"My wife, Johanna, and I share the belief that meeting the global demand for energy will be a daunting task achievable via a technology revolution based on using plentiful solar energy with far-reaching efficiency," Baruch said. "Real breakthroughs will come from talented researchers applying multidisciplinary approaches and innovative research tools. We are very lucky to witness these new ideas here at the Baruch '60 Center and at Rensselaer today, where we are joined by exceptional talent in the field of natural and artificial photosynthesis."
"The Baruch '60 Center for Biochemical Solar Energy Research is critical to the future success of the School of Science at Rensselaer. It is both a research and educational resource, producing breakthrough discoveries at the interface of fundamental and applied science, and educating the next generation of energy pioneers," according to Laurie Leshin, dean of the School of Science at Rensselaer.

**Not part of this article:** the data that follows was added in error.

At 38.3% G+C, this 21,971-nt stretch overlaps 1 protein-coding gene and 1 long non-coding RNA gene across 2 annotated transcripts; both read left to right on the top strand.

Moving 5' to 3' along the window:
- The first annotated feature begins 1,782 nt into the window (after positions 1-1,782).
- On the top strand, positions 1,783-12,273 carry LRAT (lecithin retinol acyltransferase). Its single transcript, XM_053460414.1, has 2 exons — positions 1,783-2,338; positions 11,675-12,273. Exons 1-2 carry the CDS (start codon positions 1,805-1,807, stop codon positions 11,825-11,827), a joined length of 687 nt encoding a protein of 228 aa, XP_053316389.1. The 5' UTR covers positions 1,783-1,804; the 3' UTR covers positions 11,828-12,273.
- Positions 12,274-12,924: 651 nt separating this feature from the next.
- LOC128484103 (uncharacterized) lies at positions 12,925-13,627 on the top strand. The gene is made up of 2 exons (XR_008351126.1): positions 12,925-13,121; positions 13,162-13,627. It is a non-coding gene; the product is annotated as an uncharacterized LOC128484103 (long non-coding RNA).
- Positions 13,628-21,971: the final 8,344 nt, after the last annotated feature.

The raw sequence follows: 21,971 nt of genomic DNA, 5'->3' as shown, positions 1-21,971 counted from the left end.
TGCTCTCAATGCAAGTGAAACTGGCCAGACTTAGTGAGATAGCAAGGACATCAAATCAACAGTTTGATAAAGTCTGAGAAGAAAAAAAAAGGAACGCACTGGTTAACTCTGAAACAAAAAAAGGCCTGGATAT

The two-day conference included invited lectures that covered photosynthetic processes from the solar-driven splitting of water molecules to the production of hydrogen and CO2 reduction as well as the development of bio-inspired technologies to emulate these processes in man-made devices.
"We felt that the time was right to hold a conference that highlighted research at the interface between natural photosynthesis and what is commonly referred to as artificial photosynthesis," said Golbeck. "Nature has had 3.5 billion years to craft efficient conversion of light to chemical bond energy, and the lessons that have been learned provide a roadmap to the synthesis of artificial photosynthetic systems. Conversely, the problems encountered an
|Contact: Gabrielle DeMarco|
Rensselaer Polytechnic Institute